Our interesting story, via podcast

We’ve been told that we have an interesting story. I suppose patenting a new invention, starting a business around a manufactured good, facing a heart transplant (my wife, not me) and dealing with a litigation, all during the worst economic recession of recent memory, is a bit of an unusual combination. I’m using my new podcast to share our story and some of the lessons we’ve learned along the way. Here’s the link to part 1 of 5:

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Some thoughts on income inequality

Twice in the past couple of days I’ve come across some digital resource bemoaning income inequality across the human race. In one case, 1% of the human race “controls” 50% of the wealth.

I keep trying to understand why, exactly, this is a problem.

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Of pipelines, oil, and cigarettes

In World War Two, Japanese admiral Yamamoto is reported to have opined, regarding the success of their attack on Pearl Harbour, that, “I fear all we have done is to awaken a sleeping giant and fill him with a terrible resolve”. One gets the sense that perhaps a handful of eco-warriors may be thinking something along these lines given the rumblings that have been taking place in Alberta recently. There appears to have been an outcry of “that’s enough!” from the Alberta public regarding the steady harassment our energy sector has received, first from abroad (think Leonardo DiCaprio) and now from within our national borders as well (think BC, Quebec).

However, no amount of pro-pipeline momentum is going to change the course of our collective conversation until one specific elephant in the room is finally vanquished.

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More thoughts on masculinity

I don’t tend to get a whole lot of feedback from my readers regarding what I write, but my recent article on masculinity – The Man Problem – opened up conversations with a number of folks. Good, deep, conversations. I guess I hit a nerve.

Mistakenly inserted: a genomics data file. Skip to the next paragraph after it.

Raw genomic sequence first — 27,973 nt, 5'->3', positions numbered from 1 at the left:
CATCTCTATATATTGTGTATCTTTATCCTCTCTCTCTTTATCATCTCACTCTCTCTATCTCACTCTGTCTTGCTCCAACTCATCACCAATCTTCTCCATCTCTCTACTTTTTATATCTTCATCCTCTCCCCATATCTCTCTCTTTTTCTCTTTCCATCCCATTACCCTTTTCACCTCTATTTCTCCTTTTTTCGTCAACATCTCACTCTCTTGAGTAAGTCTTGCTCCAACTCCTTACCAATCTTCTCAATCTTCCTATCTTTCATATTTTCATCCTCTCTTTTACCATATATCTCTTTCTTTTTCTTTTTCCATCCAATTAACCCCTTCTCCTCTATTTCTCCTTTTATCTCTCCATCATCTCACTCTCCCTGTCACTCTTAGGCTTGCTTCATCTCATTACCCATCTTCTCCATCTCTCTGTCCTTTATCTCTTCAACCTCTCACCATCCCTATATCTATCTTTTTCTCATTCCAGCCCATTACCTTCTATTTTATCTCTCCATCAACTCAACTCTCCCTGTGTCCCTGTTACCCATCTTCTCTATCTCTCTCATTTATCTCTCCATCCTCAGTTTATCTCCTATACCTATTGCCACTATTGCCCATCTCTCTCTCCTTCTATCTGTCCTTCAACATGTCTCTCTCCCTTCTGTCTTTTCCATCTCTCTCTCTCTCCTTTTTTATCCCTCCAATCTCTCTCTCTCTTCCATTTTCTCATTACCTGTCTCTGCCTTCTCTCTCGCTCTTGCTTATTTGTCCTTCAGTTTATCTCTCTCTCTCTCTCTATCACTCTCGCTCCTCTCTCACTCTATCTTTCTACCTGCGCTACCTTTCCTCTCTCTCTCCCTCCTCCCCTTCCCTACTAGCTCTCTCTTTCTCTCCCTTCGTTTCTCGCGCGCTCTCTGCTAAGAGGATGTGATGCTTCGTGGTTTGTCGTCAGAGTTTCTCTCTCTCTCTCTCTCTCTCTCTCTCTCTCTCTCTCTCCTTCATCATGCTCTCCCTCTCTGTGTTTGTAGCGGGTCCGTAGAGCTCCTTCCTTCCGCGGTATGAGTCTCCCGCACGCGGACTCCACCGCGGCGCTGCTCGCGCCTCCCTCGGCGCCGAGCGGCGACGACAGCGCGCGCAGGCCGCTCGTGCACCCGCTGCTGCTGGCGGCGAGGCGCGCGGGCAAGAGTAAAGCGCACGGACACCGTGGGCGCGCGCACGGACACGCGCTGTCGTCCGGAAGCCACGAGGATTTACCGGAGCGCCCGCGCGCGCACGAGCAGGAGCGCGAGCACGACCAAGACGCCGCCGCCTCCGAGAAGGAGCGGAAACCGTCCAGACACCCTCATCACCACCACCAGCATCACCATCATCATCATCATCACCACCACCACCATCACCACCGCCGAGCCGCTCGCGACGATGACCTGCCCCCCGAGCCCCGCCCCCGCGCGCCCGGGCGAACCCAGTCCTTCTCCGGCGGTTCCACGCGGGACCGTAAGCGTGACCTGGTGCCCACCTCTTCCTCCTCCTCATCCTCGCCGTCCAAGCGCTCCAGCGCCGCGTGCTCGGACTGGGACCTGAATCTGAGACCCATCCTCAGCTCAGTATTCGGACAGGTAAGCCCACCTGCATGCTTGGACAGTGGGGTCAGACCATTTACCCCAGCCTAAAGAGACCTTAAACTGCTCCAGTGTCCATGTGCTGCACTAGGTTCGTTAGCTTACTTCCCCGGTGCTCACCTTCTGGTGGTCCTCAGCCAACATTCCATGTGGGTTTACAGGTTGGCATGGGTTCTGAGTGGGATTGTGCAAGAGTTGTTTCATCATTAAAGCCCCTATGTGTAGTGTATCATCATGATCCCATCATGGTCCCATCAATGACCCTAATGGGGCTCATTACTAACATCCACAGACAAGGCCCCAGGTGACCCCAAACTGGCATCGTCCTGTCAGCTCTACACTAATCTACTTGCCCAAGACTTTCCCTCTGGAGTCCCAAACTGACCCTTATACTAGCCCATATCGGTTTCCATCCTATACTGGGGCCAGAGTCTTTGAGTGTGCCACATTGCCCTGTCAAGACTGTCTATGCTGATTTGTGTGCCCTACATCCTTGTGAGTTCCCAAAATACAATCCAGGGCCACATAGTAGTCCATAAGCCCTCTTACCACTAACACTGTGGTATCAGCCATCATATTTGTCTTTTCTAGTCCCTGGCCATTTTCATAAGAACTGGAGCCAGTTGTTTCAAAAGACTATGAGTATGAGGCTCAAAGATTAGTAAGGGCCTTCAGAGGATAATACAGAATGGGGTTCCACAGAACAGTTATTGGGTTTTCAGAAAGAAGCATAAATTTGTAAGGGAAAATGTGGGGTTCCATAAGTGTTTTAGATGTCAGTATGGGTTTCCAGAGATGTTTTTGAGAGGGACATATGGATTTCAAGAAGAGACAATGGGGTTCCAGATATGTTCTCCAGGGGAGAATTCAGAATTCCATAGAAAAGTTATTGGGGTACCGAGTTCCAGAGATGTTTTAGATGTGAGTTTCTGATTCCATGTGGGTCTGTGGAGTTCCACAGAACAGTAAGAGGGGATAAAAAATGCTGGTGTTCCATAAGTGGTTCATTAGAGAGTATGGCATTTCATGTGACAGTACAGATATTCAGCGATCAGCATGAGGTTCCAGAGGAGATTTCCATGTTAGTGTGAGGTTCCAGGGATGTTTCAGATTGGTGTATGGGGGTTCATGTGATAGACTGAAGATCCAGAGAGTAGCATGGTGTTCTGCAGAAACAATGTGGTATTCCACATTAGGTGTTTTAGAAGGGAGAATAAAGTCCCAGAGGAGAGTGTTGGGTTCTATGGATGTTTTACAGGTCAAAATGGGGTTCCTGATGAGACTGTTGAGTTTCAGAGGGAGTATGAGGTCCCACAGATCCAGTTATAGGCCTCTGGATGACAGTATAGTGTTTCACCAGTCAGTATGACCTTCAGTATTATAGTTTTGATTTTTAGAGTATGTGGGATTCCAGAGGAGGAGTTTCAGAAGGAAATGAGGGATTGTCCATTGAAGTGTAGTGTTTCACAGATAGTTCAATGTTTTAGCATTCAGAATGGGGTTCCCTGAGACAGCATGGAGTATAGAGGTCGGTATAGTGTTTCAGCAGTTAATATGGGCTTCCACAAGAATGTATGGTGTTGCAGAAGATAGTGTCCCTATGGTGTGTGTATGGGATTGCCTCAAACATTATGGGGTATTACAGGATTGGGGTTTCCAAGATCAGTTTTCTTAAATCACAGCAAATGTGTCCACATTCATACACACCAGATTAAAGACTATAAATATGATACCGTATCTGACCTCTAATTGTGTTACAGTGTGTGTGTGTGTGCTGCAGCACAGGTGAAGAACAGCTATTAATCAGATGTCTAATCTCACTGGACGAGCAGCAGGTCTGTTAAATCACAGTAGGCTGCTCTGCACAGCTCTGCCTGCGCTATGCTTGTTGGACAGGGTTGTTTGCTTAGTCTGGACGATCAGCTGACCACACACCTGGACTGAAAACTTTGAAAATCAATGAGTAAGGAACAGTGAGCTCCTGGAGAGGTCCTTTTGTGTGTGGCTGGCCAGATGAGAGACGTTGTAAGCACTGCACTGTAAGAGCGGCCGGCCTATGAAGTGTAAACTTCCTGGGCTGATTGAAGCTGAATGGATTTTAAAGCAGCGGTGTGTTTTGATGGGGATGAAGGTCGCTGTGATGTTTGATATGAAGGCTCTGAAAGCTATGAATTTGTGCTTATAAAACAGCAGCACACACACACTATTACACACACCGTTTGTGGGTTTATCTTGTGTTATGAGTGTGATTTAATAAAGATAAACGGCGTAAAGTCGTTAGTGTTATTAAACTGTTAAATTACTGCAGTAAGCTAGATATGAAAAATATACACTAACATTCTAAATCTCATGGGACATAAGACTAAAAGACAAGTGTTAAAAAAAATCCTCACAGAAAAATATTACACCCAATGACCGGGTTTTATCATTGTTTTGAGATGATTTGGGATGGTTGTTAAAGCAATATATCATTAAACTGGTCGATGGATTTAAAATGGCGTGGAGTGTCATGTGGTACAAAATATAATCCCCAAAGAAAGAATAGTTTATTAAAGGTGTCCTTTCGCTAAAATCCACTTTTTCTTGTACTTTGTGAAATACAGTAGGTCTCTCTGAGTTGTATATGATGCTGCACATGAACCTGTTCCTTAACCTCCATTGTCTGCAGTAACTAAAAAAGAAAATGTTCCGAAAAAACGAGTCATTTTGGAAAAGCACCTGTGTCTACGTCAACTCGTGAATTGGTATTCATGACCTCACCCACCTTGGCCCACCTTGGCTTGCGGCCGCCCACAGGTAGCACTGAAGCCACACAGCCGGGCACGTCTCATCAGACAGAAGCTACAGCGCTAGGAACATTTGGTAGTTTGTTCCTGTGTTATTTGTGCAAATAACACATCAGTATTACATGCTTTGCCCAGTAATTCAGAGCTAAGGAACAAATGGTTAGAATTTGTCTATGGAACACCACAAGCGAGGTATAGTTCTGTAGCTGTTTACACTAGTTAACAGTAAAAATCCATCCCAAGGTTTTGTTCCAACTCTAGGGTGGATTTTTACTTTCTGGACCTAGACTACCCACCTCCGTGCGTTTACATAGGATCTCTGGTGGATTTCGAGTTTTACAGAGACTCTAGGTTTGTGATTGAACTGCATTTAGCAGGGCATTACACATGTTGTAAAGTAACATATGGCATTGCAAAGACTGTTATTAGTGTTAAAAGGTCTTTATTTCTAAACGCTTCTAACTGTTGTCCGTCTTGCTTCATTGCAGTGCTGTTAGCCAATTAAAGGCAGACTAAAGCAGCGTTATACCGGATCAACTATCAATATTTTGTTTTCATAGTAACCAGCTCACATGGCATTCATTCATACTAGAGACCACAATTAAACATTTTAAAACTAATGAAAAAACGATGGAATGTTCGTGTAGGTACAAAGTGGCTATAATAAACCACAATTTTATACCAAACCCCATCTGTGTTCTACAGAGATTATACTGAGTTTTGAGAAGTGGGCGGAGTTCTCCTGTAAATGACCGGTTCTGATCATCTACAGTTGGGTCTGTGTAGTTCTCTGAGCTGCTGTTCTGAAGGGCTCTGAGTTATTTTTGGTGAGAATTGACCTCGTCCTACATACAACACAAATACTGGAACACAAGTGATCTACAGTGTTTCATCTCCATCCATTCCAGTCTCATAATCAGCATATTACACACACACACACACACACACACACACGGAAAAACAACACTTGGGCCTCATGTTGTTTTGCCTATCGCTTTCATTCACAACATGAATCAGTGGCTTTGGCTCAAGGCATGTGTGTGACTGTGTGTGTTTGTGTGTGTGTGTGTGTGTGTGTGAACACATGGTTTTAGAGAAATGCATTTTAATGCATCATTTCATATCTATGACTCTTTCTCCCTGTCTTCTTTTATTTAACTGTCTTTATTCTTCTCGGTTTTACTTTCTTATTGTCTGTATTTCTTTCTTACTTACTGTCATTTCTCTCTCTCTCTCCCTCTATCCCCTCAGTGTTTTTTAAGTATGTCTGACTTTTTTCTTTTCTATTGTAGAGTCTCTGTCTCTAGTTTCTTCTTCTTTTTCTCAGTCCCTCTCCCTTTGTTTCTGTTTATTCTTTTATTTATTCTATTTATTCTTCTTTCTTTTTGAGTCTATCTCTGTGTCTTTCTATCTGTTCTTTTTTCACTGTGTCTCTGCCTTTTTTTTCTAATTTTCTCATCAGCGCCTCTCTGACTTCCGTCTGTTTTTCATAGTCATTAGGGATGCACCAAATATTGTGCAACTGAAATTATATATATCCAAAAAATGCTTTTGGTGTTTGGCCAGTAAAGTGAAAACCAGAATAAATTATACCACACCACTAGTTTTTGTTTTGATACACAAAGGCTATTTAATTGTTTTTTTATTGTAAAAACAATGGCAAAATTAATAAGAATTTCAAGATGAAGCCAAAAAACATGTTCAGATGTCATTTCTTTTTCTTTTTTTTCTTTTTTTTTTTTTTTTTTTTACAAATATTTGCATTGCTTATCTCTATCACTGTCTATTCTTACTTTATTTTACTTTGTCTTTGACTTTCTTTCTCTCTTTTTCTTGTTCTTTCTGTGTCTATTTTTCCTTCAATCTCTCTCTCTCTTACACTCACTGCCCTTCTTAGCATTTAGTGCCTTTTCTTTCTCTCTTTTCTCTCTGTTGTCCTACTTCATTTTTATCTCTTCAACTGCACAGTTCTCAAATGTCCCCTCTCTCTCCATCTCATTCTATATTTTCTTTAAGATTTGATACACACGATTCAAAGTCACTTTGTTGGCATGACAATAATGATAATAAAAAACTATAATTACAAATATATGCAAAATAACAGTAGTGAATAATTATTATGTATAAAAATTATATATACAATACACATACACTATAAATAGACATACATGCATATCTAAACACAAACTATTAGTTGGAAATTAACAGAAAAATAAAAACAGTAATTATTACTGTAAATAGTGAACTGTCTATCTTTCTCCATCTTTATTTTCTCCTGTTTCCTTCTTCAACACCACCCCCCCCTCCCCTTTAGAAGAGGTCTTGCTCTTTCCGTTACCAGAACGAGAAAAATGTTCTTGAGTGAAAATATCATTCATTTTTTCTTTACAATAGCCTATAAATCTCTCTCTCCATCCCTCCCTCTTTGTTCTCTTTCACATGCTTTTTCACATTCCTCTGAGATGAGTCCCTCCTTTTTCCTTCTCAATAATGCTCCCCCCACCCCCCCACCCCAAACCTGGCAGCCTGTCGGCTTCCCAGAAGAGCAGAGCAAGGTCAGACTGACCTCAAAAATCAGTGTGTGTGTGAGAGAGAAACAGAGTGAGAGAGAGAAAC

One of those conversations led me to start reading (and even subscribe to) a very fascinating newsletter on the subject of masculinity.

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Christmas, and its place in history

It seems the be the perennial hobby of the intellectual elites to mythicize any supernatural elements of religious narratives. This hobby kicks into high gear around Christmas and Easter in particular. However, cross-referencing the Gospel accounts of history against other, independent, sources of history from that same time period often reveals coincidences that are difficult to explain away; coincidences that, at times, provide a deeper picture of (and sometimes corroborate) the events described in the Gospels.

I discovered one such fascinating overlap as I was reading about Herod the Great, the king who was threatened by the announcement that a new “King of the Jews” had been born in Bethlehem.

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